I often hear that some people are reticent to use social media in organisational contexts because they feel that unless they have high quality production equipment, there is no point. I must say that I have some sympathy to this view. However, I also believe that having simple equipment can also be effective so long as you have a good story to tell, and that the purpose and use of your media makes sense for what you are trying to do.
When I worked at Rabobank in Sydney a few years ago, one of the young chaps in the IT area used his mobile telephone to take video of himself talking through the proposed move to new office premises at Darling Harbour. He basically filmed himself (at arm’s length) walking through the new office premises showing the refurbishments on the floors we would be occupying. He gave a personal and informative commentary. And despite the video being somewhat jerky at times (he didn’t edit the video at all), it was still effective – but the BBC it certainly was not. He even did a nice story, encouraging all of us at Rabobank to visit, about an historic visiting Dutch sailing ship moored at Darling Harbour (Rabobank is a Dutch bank).
Think of it, a mobile phone was used to record video which was uploaded to the intranet. Well actually, in the initial phase I think the video was sent around as a file attachment. Soon there was some buzz within the organisation about his chatty and informative videos. In the end, I think he either had the files loaded on the intranet or he was fired … I think probably the former!
His personality and use of (mobile phone) video in such a seemingly amateuristic and informal way was of significant appeal; far greater than the formal channels of communication (newsletter and text on the intranet) about the office move. And had his initial video been official policy, turning his video into some high-end production would have destroyed the natural and honest appeal of his reports.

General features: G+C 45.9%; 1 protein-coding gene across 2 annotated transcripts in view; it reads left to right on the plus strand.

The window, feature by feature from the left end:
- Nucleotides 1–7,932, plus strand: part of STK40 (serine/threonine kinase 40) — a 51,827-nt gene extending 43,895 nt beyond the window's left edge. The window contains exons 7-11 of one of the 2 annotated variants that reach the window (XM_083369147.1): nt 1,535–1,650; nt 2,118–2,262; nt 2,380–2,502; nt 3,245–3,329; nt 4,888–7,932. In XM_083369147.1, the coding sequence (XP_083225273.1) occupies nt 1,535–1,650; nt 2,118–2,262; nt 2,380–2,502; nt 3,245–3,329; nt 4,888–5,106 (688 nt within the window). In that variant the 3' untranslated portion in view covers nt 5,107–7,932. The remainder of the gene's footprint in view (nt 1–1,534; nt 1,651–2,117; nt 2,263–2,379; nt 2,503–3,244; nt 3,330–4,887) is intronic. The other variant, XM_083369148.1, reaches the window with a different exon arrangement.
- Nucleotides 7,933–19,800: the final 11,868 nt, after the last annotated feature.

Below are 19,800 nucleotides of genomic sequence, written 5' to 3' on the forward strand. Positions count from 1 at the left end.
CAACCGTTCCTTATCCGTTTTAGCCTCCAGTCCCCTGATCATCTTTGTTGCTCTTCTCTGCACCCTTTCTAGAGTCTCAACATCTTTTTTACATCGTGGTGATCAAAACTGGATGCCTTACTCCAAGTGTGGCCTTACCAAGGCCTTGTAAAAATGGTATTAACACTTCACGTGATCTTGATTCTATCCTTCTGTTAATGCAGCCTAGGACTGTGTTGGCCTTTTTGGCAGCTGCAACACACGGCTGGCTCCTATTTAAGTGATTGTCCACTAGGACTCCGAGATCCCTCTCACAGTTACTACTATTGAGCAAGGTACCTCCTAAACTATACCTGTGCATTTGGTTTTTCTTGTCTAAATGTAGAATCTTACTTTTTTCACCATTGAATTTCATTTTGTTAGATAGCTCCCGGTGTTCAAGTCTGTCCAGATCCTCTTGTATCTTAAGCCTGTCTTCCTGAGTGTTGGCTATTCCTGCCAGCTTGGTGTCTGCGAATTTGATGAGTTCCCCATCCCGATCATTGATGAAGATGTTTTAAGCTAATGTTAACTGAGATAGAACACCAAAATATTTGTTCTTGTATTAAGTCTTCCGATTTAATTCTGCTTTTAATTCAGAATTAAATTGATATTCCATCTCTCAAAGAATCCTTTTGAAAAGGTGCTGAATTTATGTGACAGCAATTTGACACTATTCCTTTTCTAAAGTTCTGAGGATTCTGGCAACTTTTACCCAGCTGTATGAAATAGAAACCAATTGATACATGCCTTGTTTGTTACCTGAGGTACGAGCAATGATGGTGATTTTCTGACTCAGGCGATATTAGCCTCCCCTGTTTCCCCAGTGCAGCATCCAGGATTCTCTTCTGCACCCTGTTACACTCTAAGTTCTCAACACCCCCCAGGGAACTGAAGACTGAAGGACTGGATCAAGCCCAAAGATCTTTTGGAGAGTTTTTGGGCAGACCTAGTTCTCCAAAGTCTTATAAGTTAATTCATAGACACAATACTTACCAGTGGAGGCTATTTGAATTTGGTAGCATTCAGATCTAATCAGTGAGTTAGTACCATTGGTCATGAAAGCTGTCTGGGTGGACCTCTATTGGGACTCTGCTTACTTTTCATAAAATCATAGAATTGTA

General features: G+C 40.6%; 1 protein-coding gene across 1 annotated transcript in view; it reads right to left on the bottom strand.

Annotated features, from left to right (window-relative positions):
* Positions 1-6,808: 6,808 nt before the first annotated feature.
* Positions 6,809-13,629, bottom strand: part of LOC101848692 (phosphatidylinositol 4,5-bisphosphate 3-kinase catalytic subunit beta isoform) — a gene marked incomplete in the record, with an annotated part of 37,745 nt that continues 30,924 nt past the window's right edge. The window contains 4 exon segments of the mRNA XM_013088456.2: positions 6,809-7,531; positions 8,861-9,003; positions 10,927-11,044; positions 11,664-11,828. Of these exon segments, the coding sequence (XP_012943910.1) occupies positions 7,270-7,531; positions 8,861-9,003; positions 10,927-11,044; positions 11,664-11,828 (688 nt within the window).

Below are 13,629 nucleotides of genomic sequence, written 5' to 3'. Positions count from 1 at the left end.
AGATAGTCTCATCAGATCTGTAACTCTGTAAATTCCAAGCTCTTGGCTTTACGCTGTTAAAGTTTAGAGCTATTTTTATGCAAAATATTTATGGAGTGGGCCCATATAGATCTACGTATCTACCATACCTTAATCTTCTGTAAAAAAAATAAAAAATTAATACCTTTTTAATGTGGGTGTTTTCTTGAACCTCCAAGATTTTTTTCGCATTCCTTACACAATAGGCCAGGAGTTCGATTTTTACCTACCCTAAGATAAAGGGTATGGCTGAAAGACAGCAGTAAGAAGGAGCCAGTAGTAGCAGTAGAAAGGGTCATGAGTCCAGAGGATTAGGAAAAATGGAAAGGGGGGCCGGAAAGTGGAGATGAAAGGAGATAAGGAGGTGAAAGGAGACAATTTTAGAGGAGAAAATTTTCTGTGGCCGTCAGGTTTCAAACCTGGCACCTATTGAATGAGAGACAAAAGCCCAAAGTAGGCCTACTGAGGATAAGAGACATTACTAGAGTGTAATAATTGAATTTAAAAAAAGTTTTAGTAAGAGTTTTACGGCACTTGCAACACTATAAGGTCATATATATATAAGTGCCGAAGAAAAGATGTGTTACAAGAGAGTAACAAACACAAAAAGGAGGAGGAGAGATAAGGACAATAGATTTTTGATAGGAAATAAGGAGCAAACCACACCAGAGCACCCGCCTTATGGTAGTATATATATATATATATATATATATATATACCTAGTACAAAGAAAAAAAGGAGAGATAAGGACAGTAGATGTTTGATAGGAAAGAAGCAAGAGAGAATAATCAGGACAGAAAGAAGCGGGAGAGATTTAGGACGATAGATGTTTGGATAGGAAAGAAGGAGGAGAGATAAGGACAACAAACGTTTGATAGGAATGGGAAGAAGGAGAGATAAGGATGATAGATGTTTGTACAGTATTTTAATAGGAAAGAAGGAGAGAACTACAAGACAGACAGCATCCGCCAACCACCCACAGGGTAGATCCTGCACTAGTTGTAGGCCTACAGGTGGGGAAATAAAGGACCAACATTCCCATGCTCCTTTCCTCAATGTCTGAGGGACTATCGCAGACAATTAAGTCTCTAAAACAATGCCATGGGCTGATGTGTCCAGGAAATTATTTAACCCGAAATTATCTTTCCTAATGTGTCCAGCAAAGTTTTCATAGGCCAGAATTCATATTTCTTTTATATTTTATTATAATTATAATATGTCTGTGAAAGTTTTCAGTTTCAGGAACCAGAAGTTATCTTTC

More recently, I have enjoyed a number of reports about the World Food Program in Malawi. The reports are videocasts (sorry, I always refere to video podcasts as videocasts) called On the road: Malawi. It looks like the video is shot on a hand-held camcorder. The story is natural and easy going. It really is like being there in a real place – not some media-constructed and phoney backdrop to showcase production quality and five second soundbites. The video has been edited, but video editing software these days is inexpensive and can yield good results.
These two examples demonstrate that having low-cost production techniques can in fact communicate high quality information and knowledge in an effective way. Certainly, one has to ensure that the video is (mostly) in focus and the sound is audible and can be understood, but you don’t need expensive HD cameras and top-end audio recording equipment all the time.
And of course, one has to pick the right audience and story that best suits these low-cost production strategies. A corporate video and advertising campaign are likely to require higher level production values than (say) showcasing an internal success story within the organisation. Digital images for National Geographic and the weekend colour supplements in national newspapers will have different quality requirements than a digital photostory on an intranet or website.
Similarly, the number of social media distribution tools (such as blogs, podcasting sites, Picassa Web and Flickr, MySpace and YouTube, for example) allow for a far greater range of production qualities than ever before. Instead of not doing things because we don’t have everything perfect, why not experiment with some of these low cost production options and see how effective they can be?